SEC Charges Bittrex With Operating Unregistered National Securities Exchange


Crypto asset trading platform Bittrex and the Securities and Exchange Commission (SEC) are headed to court.

The SEC has charged Bittrex and its co-founder and former CEO William Shihara with operating an unregistered national securities exchange, broker and clearing agency, and the company’s subsidiary, Bittrex Global GmbH, for failing to register as a national securities exchange, the SEC said in a Monday (April 17) press release.

The commission alleged that Bittrex facilitated buying and selling of crypto assets that were offered and sold as securities; serviced investors as a broker, exchange and clearing agency without registering with the SEC; and worked to conceal its offering of securities from regulators, according to the release.

It also alleged that Bittrex Global should have registered as well because it operated a shared order book along with Bittrex, the release said.

“Today’s action, yet again, makes plain that the crypto markets suffer from a lack of regulatory compliance, not a lack of regulatory clarity,” SEC Chair Gary Gensler said in the release. “As alleged in our complaint, Bittrex and issuers that it worked with knew the rules that applied to them but went to great lengths to evade them by directing issuer-applicants to ‘scrub’ offering materials of information indicating that certain crypto assets were securities.”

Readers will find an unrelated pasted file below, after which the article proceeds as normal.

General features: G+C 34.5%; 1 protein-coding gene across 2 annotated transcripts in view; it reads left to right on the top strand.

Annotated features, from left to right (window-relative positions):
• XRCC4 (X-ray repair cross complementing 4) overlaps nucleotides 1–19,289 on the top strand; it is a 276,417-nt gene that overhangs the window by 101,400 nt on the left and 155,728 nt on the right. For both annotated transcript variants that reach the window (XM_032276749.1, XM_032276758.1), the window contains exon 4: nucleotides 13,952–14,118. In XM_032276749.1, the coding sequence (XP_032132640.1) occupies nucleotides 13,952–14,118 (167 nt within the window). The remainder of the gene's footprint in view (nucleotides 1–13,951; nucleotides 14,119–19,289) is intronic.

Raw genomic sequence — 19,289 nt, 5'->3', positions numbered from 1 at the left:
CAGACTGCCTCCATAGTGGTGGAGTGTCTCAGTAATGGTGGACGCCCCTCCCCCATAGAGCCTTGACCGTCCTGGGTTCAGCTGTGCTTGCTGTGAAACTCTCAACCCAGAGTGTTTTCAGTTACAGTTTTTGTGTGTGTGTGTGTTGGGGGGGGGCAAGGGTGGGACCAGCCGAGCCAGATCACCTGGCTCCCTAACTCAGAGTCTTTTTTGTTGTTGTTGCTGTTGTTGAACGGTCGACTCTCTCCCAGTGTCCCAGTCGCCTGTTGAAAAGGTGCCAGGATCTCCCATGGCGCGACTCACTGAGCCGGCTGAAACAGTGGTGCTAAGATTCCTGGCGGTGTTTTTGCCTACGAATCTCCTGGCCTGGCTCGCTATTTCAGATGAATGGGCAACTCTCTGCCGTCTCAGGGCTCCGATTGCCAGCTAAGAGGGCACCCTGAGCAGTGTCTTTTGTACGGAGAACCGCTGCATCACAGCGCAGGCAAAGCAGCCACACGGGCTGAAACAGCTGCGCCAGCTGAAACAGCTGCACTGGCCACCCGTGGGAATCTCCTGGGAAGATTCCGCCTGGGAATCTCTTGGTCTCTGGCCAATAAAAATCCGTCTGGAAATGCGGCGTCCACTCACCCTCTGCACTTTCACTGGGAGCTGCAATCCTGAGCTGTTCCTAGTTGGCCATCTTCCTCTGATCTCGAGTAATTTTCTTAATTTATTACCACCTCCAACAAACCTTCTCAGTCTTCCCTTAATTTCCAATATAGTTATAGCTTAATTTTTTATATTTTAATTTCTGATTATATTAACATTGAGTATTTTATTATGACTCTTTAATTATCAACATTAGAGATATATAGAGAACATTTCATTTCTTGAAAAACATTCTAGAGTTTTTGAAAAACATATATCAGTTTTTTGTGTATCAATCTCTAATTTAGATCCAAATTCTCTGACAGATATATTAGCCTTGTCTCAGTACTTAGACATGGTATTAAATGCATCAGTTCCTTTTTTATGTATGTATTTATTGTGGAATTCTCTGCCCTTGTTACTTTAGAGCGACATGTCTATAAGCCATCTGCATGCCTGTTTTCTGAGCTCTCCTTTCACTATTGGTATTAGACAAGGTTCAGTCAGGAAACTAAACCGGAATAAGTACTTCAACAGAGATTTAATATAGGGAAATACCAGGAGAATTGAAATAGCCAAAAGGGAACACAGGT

In a statement posted on Twitter, a Bittrex spokesperson said securities were not offered or traded on its platform and no products that were investment contracts were offered.

The statement added that for five years the firm sought notice of the specific conduct that the SEC thought violated federal securities laws but was not provided with that information.

“Specifically, on multiple occasions, we asked them to tell us what digital assets on our platform they viewed as securities, so that we could review and potentially delist them. They refused to do so,” the statement said. “Bittrex operated within the parameters of the law at all times, and we look forward to vindicating our position in court.”

Bittrex Global, too, said it will defend itself in court. The subsidiary said in a Monday press release that it has no U.S. customers, has made it clear to U.S. persons that they are not permitted to use its exchange, and is legally and operationally distinct from Bittrex U.S.

“Bittrex Global was willing to work productively with the SEC — as we do with all regulators — to explain our position,” the subsidiary said in the release. “It has become clear that the SEC is not interested in such discussions. As a result, Bittrex Global will instead make those explanations — which we anticipate will be compelling — to a court, as we vigorously defend these allegations in the U.S.”

As PYMNTS reported March 24, frictions between crypto businesses and U.S. regulators have reached a crescendo, with both sides growing increasingly loud in their criticisms of the other.